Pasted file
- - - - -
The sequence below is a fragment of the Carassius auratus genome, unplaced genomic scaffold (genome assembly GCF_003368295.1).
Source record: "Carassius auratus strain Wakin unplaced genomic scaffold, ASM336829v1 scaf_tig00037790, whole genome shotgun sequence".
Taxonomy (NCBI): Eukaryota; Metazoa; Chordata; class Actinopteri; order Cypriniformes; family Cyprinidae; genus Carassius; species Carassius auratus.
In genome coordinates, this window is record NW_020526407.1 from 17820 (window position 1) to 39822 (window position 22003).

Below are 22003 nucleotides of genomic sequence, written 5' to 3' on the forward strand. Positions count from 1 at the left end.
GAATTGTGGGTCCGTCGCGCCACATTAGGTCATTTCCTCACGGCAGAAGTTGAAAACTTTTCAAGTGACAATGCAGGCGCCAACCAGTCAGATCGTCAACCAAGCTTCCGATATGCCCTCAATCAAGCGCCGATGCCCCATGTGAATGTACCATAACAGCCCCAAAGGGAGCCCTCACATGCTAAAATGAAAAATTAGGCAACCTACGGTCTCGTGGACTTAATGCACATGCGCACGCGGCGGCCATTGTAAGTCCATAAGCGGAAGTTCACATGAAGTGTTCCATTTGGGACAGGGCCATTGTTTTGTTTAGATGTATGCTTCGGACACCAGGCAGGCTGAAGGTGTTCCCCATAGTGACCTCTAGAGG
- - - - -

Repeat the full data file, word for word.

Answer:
The sequence below is a fragment of the Carassius auratus genome, unplaced genomic scaffold (genome assembly GCF_003368295.1).
Source record: "Carassius auratus strain Wakin unplaced genomic scaffold, ASM336829v1 scaf_tig00037790, whole genome shotgun sequence".
Taxonomy (NCBI): Eukaryota; Metazoa; Chordata; class Actinopteri; order Cypriniformes; family Cyprinidae; genus Carassius; species Carassius auratus.
In genome coordinates, this window is record NW_020526407.1 from 17820 (window position 1) to 39822 (window position 22003).

Below are 22003 nucleotides of genomic sequence, written 5' to 3' on the forward strand. Positions count from 1 at the left end.
GAATTGTGGGTCCGTCGCGCCACATTAGGTCATTTCCTCACGGCAGAAGTTGAAAACTTTTCAAGTGACAATGCAGGCGCCAACCAGTCAGATCGTCAACCAAGCTTCCGATATGCCCTCAATCAAGCGCCGATGCCCCATGTGAATGTACCATAACAGCCCCAAAGGGAGCCCTCACATGCTAAAATGAAAAATTAGGCAACCTACGGTCTCGTGGACTTAATGCACATGCGCACGCGGCGGCCATTGTAAGTCCATAAGCGGAAGTTCACATGAAGTGTTCCATTTGGGACAGGGCCATTGTTTTGTTTAGATGTATGCTTCGGACACCAGGCAGGCTGAAGGTGTTCCCCATAGTGACCTCTAGAGG